Summer 2011 Book Review

I know, I know.  I’ve been rather MIA.

Where exactly HAVE I been, you might ask?

Well, to be precise…at work.  And, commuting on the metro.  About 10 hours a week.

Yes, that’s rather pathetic (the metro part)…

But, really, I’ve learned to see it as an opportunity of sorts.

Who else has that much time already set aside for oneself to indulge in the pleasure of reading in an age of distraction?

There are two disclaimers:

1) I don’t always read.  Sometimes, it’s a cat nap…or music…or my (also) pathetic attempts at the crossword puzzle…or Words with Friends on my iPhone…and,

2) Some of these books I haven’t started or finished reading yet.  I have a speed-dating relationship with books.  I usually have multiple ones going at one time 🙂  Don’t worry.  This doesn’t apply to personal relationships in my life!

BUT, I must admit, I am quite pleased…I am getting through a lot more books than I usually do as a result, and it feels good to be broadening the horizons of my literary experiences.

Here are some of my favorites for the summer.  Genres – as you will see – are quite diverse.  Some of these are not exactly ‘new news’.  You may have already heard of them.

Seven Seasons in Siena

The title itself is catchy!  An America from Chicago falls in love with a small Tuscan hill city in which the annual bareback horse race around the city’s main piazza takes place each July.  Having been to this very square last October while touring Italy, there is a personal draw to this scenic piece of literature…but, if you have a crush on Italy, you’ll probably enjoy.

Half the Sky

It’s all the talk of the town.  This is about turning oppression into opportunities for women in developing countries.  As a member of the DC chapter of Opportunity, International, this book is a passionate, sobering, inspiring account of how women worldwide are desperate for freedom…to work, to profit, to do something valuable in the often-short span of their lives.  Be prepared to cry, according to various friends who have already read it.

The House at Sugar Beach

Come on, now.  Who doesn’t like sugar?  A foreign correspondent from DC recounts her childhood growing up in the elite society of Liberia, and how she ends up moving to America, attending high-school in Tennessee, and becoming a professional journalist.  A pleasant mix of African lingo and references and humour, with history lessons on both West Africa and racism in America spanning from the 1950’s to 1980’s.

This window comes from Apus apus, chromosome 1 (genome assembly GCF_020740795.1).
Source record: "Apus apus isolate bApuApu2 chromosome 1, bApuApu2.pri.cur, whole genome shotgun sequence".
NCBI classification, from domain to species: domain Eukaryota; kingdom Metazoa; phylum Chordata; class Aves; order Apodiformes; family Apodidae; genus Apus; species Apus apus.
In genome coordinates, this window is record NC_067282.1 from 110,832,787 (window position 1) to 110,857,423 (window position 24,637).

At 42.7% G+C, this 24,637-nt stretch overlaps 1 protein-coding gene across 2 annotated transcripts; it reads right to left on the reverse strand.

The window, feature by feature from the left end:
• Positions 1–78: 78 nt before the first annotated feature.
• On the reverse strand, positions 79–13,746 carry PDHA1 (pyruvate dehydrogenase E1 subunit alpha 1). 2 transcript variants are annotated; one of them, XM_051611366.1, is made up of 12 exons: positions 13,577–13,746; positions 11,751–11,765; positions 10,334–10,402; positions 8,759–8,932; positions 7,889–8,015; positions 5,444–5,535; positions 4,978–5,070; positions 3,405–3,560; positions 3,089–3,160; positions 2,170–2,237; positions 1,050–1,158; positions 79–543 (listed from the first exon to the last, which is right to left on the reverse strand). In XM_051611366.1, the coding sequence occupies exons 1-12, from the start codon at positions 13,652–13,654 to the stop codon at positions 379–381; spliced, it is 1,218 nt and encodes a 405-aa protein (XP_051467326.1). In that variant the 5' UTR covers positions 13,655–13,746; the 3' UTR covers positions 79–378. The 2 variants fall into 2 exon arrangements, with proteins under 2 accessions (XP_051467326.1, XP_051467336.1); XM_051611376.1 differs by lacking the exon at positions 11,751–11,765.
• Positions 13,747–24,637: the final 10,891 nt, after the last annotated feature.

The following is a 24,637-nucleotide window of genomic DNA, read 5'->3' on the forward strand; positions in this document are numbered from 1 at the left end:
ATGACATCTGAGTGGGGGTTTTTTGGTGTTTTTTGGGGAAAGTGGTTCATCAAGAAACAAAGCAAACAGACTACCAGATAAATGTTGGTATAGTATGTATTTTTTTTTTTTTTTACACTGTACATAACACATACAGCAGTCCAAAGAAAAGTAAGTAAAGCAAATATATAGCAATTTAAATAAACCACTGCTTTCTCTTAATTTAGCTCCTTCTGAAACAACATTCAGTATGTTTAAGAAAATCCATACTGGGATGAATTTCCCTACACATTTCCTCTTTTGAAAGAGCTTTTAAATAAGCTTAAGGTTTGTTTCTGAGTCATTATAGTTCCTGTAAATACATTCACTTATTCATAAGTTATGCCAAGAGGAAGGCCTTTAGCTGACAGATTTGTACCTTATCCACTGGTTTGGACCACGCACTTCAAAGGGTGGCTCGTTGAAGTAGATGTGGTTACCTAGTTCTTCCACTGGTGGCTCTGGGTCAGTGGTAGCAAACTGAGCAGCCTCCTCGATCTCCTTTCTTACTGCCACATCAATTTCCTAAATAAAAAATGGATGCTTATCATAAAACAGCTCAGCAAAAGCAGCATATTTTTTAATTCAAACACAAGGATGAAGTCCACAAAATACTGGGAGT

The Blood of Lambs

No, I don’t read horror novels.  It’s not The Silence of the Lambs.  In “The Blood of Lambs”, author Kamal Saleem chronicles his incredible life as an Islamic terrorist and gives readers an inside look at the cruel world of terrorism and the threat it poses to democracy, as well as how he converted from the Muslim faith to Christianity, and now lives his life to proclaim Jesus Christ and Judeo-Christian ethics.

East of Eden

Confession.  I still have NEVER read John Steinbeck’s book, East of Eden.  Everyone I talk to raves about it.  They can’t get enough of it.  Some of my friends have read it multiple times.  It is a symbolic recreation of the biblical story of Cain and Abel woven into a history of California’s Salinas Valley.  Need I say more?


GK Chesteron is known for his book, “The Everlasting Man.”  The book that converted C. S. Lewis from atheism to Christianity.  One might even say these two great thinkers are like the book-ends of the most influential literature on Christian apologetics in the 20th century.   But, in a unique way, this book opens you up to Chesteron’s own, personal journey of how he came to view orthodox Catholic Christianity, and how western society need a life of “practical romance, the combination of something that is strange with something that is secure.”  His subtitle is The Romance of Faith, which is interesting to me…because faith is such a balance between subjectivity and objectivity…and who ever said that balance was easy to find?  Perhaps this book will help discover new elements of that balance.

The Secret of Contentment

Confession.  I judged this book by its cover.  I love the idea of contentment being an attitude of joyful gratitude, seeing the glass of life as half-FULL, not half-EMPTY.  So, the water glass caught my eye.  For years, I have wrestled with this virtue.  With attaining this virtue.  Desiring to find it,  and cling to it, like the Apostle Paul.  This book is based on the writings of Jeremiah Burroughs and Thomas Watson, two great Puritans who each wrote on the topic.  So, it’s a bit shorter, and easier to understand…and good for group discussions, with a set list of questions at the end of each chapter.